Wednesday, December 26, 2007

A Silly Little Storm

This posting looks into a small and common problem, but one that frequently causes larger issues. Even the tiniest of problems, which starts as a small rock in a stream disrupts behind it an increasingly larger segment of water. This type of turbulence exceeds the sum of itself as more rocks combine together to cause larger and larger ripples. With enough rocks you get rapids; the whole being much larger than its pieces.

Sometimes when I am commenting on other writer's blog entries I just want to end my comment with a little bit of shameless self-promotion. Usually my name and then a link back to my blog to make it easy for readers to stop by and visit me:


These are my favorite last two lines in most comments.

Of course, to avoid mistyping the URL I generally go back to my blog's root page, highlight the URL, copy it and then paste that into the comment box a couple of times. Pasting decreases the likelihood of typos; usually a good thing.

Someone pointed out that in Blogger I should wrap the URL in an anchor tag so that it is easier for any readers to click on the link. No problem. That seems easy enough. The simplest way to accomplish this is to type in the starting tag '<a href=', paste in the URL, close it with '>'; then paste in the URL again -- to make it the visible text as well -- and finally add in the closing '</a>'. How hard is that?

In Blogger, when I go to the root page for my blog, I get an extra forward slash '/' character because it is at the 'top' level, and not pointing to any specific entry. If I selected a blog entry then the URL ends with the '.html' extension because it is directly referencing a file. But normally if I want the top level URL for my blog, I'll go to the main page and copy the URL with its extra forward slash at the end.

Funny enough, in Blogger there is this stupid little 'issue' where an anchor tag in the form of "<a href=XX />link</a>" that has an extra '/' at the end of the open tag works perfectly in the preview, but is slightly modified when actually posted. In the preview it appears as if the forward slash is ignored -- everything looks fine, which is no doubt a browser dependent behavior -- and FireFox interprets the tag as expected.

But once you post the comment:

<a href=></a>

it gets turned into:

<A HREF="" REL="nofollow"/>

Visually the hyperlink text disappears and any of the following text becomes the link instead. As well, the newlines get turned into breaks and there are paragraph markers inserted at the beginning and end of each paragraph.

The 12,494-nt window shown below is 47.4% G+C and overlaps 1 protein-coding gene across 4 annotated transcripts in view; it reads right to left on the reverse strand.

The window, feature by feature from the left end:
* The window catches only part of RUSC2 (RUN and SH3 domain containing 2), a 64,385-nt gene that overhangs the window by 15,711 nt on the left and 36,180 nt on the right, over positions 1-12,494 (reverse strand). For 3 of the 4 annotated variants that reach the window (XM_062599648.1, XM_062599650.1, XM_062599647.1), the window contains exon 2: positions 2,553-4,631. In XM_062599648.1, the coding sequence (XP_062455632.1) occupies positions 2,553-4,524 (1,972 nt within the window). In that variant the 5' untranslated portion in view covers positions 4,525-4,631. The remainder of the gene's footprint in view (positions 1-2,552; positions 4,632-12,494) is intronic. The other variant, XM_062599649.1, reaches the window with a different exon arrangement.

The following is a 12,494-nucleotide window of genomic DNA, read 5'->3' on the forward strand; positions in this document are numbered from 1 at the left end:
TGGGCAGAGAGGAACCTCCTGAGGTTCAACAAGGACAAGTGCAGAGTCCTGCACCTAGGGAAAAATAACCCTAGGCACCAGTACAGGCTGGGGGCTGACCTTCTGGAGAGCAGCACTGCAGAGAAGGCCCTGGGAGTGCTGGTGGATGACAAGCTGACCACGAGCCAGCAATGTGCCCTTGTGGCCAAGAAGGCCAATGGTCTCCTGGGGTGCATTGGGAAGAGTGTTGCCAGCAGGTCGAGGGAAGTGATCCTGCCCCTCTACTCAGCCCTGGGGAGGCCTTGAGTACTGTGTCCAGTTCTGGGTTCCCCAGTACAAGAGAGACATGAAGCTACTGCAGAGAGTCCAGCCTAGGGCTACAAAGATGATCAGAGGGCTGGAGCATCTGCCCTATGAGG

I am guessing, but when you actually post the comment it is sent to the database for storage. On the way in or out, but usually in, the comment text is modified by some well-meaning, but obviously destructive code. That 'function' is looking to perform some modifications on the comment text; from above we see it added an REL option to the anchor tag; it also converted the tag to uppercase. Because it sees the anchor tag as unary, it seems to strip the orphaned closing '</a>' tag. It probably does lots of other stuff as well. The parsing for that function saw the close forward slash and assumed that it was part of the HTML tag syntax, unlike the browser that sees it as part of the earlier directory path syntax. The browser's parsing behavior is described as 'greedy' because it tries for the longest possible token, which in this case is the full directory path with the appended forward slash. The internal function on the other hand is probably ignoring the directory path syntax and is just looking directly for '<', '>' and any '/'s to modify them. Since it isn't fully parsing the HTML it doesn't have to understand it as well as the browser does.

So, wham, bam, I copy the URL into the text a couple of times, check it in the preview and kapow, I post it. "Oops, what happened there?" Suddenly the text and the link looks very different from the preview. If you combine both of the above issues that simple little extra '/' picked up in the URL causes quite an annoying problem, but not one that is detectable in preview. Everything looks great until you actually post. A very embarrassing error.

You may have noticed that I didn't wrap the href argument in double quotes. That certainly would have fixed the problem, but why toss in an extra set of double quotes when the preview has already shown that not having them will work properly. It is just extra stuff that doesn't seem necessary. Dropping the trailing '/' works too. But the 'problem' isn't what is actually typed, the problem is the preview. It is incorrectly verifying that stuff is working, when clearly it is not.